Plaintiff offers two additional arguments against the granting of summary judgment. Neither is adequate. First, Leather makes much of the fact that its position is supported by expert testimony while the Defendant's position is not. Leaving aside questions about the qualifications of Plaintiff's experts, Leather misunderstands the amount of weight that a court is required to give to such testimony in a case of this nature. The Federal Circuit has explained that "[c]laim interpretation involves a review of the specification, the prosecution history, the claims ... and, if necessary, other extrinsic evidence, such as expert testimony." Texas Instruments v. United States Int'l Trade Comm'n, 988 F.2d 1165, 1171 (Fed. Cir.1993) (emphasis added). Cf. Union Carbide Corp. v. American Can Co., 724 F.2d 1567, 1573 (Fed.Cir.1984) (noting that in that case "the references and appellant's invention [were] easily understandable without the need for expert explanatory testimony"). The instant case does not require the court to deal with rocket science. This is a case about simple devices that are a matter of every traveller's common experience. Thus, the court need not give such great deference to Plaintiff's experts.
*142 Finally, Leather argues that when a party relies upon prior art that either was already reviewed by the Patent and Trademark Office ("PTO") in its examination of the patent in suit or is essentially cumulative upon such already reviewed references, that party faces a heightened standard of proof. Again, Plaintiff presents a muddled view of the applicable law. In American Hoist & Derrick Co. v. Sowa & Sons, 725 F.2d 1350, 1359 (Fed.Cir.), cert. denied, 469 U.S. 821, 105 S. Ct. 95, 83 L. Ed. 2d 41 (1984), the Federal Circuit held that when a party challenging a patent chooses to rely solely on evidence that was previously considered by the PTO then that party "has the added burden of overcoming the deference that is due to a qualified government agency presumed to have properly done its job." In light of the relatively unsophisticated technology involved in the instant matter, it does not appear that any reasonable grant of deference to the PTO can save the Leather Patent.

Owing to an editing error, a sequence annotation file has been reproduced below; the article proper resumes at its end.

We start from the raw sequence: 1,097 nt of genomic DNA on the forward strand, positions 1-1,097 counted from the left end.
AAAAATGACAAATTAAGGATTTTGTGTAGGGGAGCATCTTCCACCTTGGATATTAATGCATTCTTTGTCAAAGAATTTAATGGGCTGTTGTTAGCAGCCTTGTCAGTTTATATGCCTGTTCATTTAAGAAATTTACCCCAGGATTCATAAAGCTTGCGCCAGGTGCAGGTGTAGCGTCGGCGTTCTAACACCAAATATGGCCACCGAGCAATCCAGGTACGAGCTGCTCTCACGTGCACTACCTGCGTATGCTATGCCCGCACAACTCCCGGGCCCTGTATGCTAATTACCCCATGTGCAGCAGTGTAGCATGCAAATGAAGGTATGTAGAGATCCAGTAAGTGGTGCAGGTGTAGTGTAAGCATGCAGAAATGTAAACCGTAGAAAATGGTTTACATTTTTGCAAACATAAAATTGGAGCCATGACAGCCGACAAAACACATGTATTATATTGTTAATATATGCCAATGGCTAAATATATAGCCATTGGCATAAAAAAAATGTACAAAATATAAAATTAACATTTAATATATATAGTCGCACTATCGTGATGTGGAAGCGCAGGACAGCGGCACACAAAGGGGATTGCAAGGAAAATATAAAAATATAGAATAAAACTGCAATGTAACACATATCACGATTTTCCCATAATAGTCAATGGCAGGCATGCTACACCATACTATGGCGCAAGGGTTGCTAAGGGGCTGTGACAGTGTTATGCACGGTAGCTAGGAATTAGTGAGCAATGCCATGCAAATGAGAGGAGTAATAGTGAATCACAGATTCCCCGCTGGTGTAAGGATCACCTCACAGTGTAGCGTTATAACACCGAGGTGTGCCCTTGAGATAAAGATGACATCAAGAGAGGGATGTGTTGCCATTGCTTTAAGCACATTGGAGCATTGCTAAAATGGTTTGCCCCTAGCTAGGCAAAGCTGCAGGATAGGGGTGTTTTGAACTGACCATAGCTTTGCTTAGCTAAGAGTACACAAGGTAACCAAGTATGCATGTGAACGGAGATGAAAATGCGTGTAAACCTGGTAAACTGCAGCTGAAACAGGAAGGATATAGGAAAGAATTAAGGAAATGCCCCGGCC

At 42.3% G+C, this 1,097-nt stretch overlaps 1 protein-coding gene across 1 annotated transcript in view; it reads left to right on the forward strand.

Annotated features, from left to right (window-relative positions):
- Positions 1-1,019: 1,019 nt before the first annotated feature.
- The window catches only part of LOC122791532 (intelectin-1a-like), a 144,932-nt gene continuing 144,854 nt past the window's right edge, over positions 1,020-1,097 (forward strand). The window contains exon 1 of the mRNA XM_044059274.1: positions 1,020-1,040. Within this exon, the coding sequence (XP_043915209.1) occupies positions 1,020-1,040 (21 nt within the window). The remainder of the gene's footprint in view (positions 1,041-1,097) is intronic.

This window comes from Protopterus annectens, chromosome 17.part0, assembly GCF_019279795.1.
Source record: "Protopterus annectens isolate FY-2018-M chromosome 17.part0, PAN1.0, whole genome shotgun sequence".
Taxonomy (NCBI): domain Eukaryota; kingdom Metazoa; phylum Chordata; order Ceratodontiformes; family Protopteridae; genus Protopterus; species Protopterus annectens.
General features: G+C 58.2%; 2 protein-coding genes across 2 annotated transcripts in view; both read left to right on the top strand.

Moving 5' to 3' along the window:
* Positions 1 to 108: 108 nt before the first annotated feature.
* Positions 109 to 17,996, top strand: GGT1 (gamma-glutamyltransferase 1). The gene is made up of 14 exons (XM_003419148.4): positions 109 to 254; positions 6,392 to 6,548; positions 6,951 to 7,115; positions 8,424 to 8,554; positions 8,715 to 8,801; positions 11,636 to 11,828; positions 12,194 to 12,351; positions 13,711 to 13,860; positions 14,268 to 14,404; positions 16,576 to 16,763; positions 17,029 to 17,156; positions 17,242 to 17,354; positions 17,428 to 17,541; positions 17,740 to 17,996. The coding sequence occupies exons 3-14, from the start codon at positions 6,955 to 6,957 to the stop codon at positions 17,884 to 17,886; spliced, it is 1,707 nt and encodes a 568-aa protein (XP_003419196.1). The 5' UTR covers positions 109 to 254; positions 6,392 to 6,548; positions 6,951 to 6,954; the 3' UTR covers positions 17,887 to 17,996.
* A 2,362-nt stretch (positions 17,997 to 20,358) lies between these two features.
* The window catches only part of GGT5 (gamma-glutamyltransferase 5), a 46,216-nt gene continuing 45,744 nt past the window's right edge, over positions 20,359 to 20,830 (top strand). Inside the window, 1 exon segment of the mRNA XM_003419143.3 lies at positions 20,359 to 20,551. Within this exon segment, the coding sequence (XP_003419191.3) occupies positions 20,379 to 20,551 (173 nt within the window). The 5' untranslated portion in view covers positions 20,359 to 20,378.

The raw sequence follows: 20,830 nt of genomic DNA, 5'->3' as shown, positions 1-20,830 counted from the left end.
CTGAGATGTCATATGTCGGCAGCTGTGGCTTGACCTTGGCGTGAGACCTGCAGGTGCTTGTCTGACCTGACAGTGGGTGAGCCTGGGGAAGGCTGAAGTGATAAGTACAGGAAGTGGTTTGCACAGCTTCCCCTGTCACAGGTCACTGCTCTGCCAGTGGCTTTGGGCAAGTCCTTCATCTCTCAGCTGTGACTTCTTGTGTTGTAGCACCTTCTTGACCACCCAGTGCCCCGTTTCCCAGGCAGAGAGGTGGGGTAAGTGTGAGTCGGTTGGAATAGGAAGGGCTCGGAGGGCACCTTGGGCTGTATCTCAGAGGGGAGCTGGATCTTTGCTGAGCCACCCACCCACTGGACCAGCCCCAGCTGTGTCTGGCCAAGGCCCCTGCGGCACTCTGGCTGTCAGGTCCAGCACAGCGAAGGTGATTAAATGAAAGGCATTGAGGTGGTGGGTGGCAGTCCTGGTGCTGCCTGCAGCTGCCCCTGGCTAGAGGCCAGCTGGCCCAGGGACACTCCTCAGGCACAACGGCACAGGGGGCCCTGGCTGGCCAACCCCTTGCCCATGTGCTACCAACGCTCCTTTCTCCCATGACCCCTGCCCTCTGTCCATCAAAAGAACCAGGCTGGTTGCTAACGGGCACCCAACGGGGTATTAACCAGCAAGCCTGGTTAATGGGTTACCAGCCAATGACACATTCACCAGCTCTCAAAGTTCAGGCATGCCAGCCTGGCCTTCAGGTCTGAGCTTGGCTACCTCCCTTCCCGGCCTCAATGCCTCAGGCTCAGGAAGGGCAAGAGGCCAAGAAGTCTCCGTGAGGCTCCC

For all of the above reasons, the Defendant's motion for partial summary judgement of obviousness of the subject matter of Plaintiff's patent is granted.
 The parties have also briefed the issue of anticipation. However, because the court ordered the parties to address this motion to the issue of obviousness only, and because the motion can be resolved on this issue alone, this Memorandum Opinion does not address the parties's arguments that speak to anticipation.